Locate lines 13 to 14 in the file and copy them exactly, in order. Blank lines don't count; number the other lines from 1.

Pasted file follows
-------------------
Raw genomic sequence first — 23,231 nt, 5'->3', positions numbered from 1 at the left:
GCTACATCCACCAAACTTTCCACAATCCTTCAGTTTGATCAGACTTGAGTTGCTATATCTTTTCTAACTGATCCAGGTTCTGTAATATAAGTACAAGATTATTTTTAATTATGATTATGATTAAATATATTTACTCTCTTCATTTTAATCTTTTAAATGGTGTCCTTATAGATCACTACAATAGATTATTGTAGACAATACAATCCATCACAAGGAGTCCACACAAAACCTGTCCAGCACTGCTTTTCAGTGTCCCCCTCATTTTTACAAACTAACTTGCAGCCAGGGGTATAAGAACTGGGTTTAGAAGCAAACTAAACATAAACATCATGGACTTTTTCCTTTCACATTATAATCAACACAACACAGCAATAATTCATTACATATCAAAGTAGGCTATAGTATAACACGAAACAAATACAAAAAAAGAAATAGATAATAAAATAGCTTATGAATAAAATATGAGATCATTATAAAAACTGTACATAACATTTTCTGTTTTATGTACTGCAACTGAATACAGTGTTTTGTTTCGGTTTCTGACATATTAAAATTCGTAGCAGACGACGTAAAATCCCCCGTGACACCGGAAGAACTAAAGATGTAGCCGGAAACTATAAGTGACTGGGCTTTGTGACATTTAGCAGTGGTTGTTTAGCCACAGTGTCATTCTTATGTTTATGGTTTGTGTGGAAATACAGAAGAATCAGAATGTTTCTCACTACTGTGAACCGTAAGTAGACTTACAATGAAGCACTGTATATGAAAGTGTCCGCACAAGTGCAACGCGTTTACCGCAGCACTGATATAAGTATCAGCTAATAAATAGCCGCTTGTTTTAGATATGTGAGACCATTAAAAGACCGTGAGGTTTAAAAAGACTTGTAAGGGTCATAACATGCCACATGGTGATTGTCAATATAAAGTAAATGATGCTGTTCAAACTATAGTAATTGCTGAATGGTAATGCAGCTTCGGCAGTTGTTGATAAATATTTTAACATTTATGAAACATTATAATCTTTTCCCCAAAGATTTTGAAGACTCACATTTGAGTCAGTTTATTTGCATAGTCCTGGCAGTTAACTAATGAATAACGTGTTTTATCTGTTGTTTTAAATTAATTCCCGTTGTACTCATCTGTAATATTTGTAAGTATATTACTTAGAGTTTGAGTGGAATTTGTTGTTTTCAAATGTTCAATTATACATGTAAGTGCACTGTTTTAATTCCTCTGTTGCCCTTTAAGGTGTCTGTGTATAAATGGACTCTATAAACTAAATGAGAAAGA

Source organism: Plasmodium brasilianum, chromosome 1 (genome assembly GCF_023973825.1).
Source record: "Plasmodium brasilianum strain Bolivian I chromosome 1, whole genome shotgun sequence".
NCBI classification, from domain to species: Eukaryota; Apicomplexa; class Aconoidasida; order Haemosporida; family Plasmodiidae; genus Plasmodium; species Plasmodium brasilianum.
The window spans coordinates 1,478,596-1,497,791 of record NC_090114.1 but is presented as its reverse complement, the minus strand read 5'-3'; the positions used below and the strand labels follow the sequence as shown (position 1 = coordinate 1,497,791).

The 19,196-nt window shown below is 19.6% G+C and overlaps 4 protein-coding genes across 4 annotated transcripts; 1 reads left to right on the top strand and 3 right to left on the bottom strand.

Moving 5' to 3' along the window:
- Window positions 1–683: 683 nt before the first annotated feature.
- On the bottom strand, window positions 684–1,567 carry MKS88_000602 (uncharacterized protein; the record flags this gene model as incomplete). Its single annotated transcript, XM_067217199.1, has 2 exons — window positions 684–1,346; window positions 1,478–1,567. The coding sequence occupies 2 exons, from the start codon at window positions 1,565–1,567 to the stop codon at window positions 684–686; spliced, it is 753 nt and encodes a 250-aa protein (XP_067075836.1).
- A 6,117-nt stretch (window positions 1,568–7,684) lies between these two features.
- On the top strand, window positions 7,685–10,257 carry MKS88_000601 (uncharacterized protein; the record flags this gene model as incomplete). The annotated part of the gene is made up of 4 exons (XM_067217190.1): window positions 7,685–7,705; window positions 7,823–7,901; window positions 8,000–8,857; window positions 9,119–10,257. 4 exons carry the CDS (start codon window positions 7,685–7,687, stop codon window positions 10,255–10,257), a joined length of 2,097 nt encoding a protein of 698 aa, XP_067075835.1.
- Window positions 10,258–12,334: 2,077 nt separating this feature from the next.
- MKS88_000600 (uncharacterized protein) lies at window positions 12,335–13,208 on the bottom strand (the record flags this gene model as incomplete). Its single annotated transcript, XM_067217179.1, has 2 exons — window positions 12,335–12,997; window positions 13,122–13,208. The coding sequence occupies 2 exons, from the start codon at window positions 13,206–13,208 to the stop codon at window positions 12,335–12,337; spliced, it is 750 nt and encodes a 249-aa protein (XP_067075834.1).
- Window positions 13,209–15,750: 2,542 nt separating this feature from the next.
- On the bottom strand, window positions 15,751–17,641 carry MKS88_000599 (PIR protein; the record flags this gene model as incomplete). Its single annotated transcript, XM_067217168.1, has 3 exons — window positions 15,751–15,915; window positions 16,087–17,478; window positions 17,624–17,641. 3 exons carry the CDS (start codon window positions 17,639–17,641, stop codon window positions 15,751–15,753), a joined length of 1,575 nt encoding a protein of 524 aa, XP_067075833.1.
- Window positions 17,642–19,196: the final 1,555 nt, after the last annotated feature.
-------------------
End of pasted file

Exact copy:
- Window positions 10,258–12,334: 2,077 nt separating this feature from the next.
- MKS88_000600 (uncharacterized protein) lies at window positions 12,335–13,208 on the bottom strand (the record flags this gene model as incomplete). Its single annotated transcript, XM_067217179.1, has 2 exons — window positions 12,335–12,997; window positions 13,122–13,208. The coding sequence occupies 2 exons, from the start codon at window positions 13,206–13,208 to the stop codon at window positions 12,335–12,337; spliced, it is 750 nt and encodes a 249-aa protein (XP_067075834.1).